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Leading domestic airline Yangon Airways will resume flights next month after a hiatus of nearly a year, after it was refused a new license in November with speculation over its links to a major armed ethnic group.
The airline ceased operations in December last year, but confirmed to DVB that it would begin again on 16 October.
Suspicions abounded last year that the denial of a license was linked to the fact that its owner, Aik Hauk, is the son of prominent United Wa State Army (UWSA) leader Bao Youxiang.
In November an official told Reuters that, “[the refusal has] nothing to do with the airworthiness of the aircraft, they’re absolutely perfect. We think it is something involving its policies.”
The government however held talks with the United Wa State Army (UWSA), Burma’s largest ethnic armed group, on 6 and 7 of September. Whilst the group has failed to fully sign up to the government’s Border Guard Force (BGF) plan, an effort to assimilate ethnic armies into the Burmese army, relations between the two sides have thawed in recent months.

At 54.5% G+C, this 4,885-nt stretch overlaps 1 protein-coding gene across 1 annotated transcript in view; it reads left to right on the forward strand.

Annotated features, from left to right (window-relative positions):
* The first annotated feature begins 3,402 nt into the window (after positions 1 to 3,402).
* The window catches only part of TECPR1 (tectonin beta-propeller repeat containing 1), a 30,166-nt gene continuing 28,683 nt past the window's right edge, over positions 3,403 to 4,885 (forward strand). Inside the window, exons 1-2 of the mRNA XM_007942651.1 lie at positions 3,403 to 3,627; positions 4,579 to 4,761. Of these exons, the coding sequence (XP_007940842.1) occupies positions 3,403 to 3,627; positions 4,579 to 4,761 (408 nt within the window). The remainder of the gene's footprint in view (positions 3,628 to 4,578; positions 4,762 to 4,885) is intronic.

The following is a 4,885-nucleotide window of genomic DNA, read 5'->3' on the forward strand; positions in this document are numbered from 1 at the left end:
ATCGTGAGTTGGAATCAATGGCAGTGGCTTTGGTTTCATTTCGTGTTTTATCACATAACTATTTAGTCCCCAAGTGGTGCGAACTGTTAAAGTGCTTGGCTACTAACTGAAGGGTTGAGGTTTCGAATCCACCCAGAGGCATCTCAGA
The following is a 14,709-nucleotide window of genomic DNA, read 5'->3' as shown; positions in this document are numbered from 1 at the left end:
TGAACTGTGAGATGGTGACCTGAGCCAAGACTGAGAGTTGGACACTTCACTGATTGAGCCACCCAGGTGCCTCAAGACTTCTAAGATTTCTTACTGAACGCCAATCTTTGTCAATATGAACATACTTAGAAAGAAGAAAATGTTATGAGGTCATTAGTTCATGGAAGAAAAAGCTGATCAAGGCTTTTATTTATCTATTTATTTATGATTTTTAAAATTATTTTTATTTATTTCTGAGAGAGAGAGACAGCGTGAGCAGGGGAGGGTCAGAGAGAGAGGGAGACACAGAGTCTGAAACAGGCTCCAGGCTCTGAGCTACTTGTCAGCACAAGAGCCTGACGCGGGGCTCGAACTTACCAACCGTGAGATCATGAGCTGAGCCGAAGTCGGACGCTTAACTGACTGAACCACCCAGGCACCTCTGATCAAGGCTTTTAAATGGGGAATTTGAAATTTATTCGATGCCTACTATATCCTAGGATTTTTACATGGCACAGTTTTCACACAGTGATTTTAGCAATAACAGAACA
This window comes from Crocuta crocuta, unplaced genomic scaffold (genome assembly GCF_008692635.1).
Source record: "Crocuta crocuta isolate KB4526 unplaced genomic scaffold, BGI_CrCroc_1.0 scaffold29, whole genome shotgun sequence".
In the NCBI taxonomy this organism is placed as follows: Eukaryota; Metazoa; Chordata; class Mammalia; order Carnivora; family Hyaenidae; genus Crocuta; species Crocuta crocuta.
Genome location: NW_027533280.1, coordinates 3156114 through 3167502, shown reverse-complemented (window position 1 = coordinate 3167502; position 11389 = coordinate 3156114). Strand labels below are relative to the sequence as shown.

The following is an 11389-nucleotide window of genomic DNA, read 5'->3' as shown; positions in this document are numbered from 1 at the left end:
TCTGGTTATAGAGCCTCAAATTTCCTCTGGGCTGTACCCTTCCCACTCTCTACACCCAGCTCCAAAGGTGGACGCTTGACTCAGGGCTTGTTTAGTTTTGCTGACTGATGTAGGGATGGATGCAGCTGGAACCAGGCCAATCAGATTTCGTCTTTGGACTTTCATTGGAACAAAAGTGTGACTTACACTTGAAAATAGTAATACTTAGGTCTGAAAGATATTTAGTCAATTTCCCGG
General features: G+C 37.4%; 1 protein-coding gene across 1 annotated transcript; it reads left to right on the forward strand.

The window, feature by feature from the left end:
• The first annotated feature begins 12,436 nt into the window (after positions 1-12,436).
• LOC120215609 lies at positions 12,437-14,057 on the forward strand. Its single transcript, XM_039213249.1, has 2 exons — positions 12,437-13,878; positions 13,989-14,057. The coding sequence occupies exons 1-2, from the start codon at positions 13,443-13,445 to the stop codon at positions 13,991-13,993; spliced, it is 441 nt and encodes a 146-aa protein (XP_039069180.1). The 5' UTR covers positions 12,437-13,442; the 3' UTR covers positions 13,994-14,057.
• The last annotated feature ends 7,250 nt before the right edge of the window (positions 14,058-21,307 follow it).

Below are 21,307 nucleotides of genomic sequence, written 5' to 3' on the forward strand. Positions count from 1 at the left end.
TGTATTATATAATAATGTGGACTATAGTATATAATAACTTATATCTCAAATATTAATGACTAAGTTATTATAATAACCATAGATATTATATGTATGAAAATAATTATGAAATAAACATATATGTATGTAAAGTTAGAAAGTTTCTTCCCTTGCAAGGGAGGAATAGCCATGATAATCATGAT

This is despite ongoing Burmese army operations against the other two major northern armed ethnic groups, the Kachin Independence Army (KIA) and the Shan State Army (SSA).
The government has however embarked on PR offensive, with Information Minister Kyaw Hsan claiming that “the government will take steps for eternal peace by acceding to the wishes of armed groups to the most possible extent”.
But the Burmese army has shown no signs of relenting in its offensives, which has allegedly involved using Buddhist monks as human shields and displacing thousands of locals.
This means that peace with the UWSA have been essential for the government as it struggles to make headway against other ethnic rebels. The UWSA are the most politically palatable of the major armies, having renounced politics after a 1989 coup, focussing instead on business, in particular narcotics. Members of the Burmese military are routinely alleged to have profited from the trade.
Yangon Airways is the only non state-affiliated airline in a market where ownership and control is alleged to be highly contested and politicised.
The airline was founded in 1996 and flies domestic routes. Its central office confirmed that it will resume operations but would not disclose why operations were suspended.